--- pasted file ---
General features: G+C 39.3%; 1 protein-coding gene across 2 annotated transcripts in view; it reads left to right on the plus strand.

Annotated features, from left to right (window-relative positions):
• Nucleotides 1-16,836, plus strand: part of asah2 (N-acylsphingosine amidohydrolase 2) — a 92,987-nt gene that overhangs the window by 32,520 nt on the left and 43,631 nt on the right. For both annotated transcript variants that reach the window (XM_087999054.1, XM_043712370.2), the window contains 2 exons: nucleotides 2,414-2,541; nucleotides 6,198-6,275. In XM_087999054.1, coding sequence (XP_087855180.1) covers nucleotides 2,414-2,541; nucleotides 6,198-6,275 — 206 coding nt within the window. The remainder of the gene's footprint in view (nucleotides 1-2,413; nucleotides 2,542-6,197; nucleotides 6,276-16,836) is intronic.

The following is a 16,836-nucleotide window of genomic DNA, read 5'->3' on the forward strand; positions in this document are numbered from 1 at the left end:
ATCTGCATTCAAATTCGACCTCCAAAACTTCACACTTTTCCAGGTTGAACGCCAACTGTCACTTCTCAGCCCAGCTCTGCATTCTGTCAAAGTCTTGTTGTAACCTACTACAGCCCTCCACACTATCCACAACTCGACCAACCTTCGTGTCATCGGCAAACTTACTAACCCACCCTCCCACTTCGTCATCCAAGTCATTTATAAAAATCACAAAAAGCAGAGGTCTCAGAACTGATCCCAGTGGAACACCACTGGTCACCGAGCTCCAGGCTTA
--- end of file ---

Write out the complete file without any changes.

General features: G+C 39.3%; 1 protein-coding gene across 2 annotated transcripts in view; it reads left to right on the plus strand.

Annotated features, from left to right (window-relative positions):
• Nucleotides 1-16,836, plus strand: part of asah2 (N-acylsphingosine amidohydrolase 2) — a 92,987-nt gene that overhangs the window by 32,520 nt on the left and 43,631 nt on the right. For both annotated transcript variants that reach the window (XM_087999054.1, XM_043712370.2), the window contains 2 exons: nucleotides 2,414-2,541; nucleotides 6,198-6,275. In XM_087999054.1, coding sequence (XP_087855180.1) covers nucleotides 2,414-2,541; nucleotides 6,198-6,275 — 206 coding nt within the window. The remainder of the gene's footprint in view (nucleotides 1-2,413; nucleotides 2,542-6,197; nucleotides 6,276-16,836) is intronic.

The following is a 16,836-nucleotide window of genomic DNA, read 5'->3' on the forward strand; positions in this document are numbered from 1 at the left end:
ATCTGCATTCAAATTCGACCTCCAAAACTTCACACTTTTCCAGGTTGAACGCCAACTGTCACTTCTCAGCCCAGCTCTGCATTCTGTCAAAGTCTTGTTGTAACCTACTACAGCCCTCCACACTATCCACAACTCGACCAACCTTCGTGTCATCGGCAAACTTACTAACCCACCCTCCCACTTCGTCATCCAAGTCATTTATAAAAATCACAAAAAGCAGAGGTCTCAGAACTGATCCCAGTGGAACACCACTGGTCACCGAGCTCCAGGCTTA